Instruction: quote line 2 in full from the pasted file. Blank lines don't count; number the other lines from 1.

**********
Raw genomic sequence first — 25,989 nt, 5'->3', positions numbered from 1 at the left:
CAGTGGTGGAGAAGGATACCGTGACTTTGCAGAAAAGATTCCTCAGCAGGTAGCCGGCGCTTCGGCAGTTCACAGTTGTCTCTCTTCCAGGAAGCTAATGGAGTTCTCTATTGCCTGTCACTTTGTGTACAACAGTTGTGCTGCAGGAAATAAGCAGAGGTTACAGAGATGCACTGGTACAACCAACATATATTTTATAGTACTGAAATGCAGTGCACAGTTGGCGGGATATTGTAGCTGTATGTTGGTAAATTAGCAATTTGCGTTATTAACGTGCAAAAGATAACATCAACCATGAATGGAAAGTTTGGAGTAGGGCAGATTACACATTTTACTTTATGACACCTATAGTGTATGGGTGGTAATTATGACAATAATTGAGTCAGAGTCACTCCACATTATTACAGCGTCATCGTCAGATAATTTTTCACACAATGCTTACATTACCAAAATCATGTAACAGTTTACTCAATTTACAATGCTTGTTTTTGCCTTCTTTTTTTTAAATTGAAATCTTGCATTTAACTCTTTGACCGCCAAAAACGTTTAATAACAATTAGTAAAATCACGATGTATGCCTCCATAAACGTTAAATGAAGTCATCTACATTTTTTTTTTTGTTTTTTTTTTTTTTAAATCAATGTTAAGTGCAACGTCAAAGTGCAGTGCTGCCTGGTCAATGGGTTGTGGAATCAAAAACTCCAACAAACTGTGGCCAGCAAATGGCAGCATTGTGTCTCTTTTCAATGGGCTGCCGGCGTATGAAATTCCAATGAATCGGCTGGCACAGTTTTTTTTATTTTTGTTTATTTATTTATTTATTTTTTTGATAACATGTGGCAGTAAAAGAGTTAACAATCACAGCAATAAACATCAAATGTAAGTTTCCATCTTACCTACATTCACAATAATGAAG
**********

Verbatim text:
CAGTGGTGGAGAAGGATACCGTGACTTTGCAGAAAAGATTCCTCAGCAGGTAGCCGGCGCTTCGGCAGTTCACAGTTGTCTCTCTTCCAGGAAGCTAATGGAGTTCTCTATTGCCTGTCACTTTGTGTACAACAGTTGTGCTGCAGGAAATAAGCAGAGGTTACAGAGATGCACTGGTACAACCAACATATATTTTATAGTACTGAAATGCAGTGCACAGTTGGCGGGATATTGTAGCTGTATGTTGGTAAATTAGCAATTTGCGTTATTAACGTGCAAAAGATAACATCAACCATGAATGGAAAGTTTGGAGTAGGGCAGATTACACATTTTACTTTATGACACCTATAGTGTATGGGTGGTAATTATGACAATAATTGAGTCAGAGTCACTCCACATTATTACAGCGTCATCGTCAGATAATTTTTCACACAATGCTTACATTACCAAAATCATGTAACAGTTTACTCAATTTACAATGCTTGTTTTTGCCTTCTTTTTTTTAAATTGAAATCTTGCATTTAACTCTTTGACCGCCAAAAACGTTTAATAACAATTAGTAAAATCACGATGTATGCCTCCATAAACGTTAAATGAAGTCATCTACATTTTTTTTTTTGTTTTTTTTTTTTTTAAATCAATGTTAAGTGCAACGTCAAAGTGCAGTGCTGCCTGGTCAATGGGTTGTGGAATCAAAAACTCCAACAAACTGTGGCCAGCAAATGGCAGCATTGTGTCTCTTTTCAATGGGCTGCCGGCGTATGAAATTCCAATGAATCGGCTGGCACAGTTTTTTTTATTTTTGTTTATTTATTTATTTATTTTTTTGATAACATGTGGCAGTAAAAGAGTTAACAATCACAGCAATAAACATCAAATGTAAGTTTCCATCTTACCTACATTCACAATAATGAAG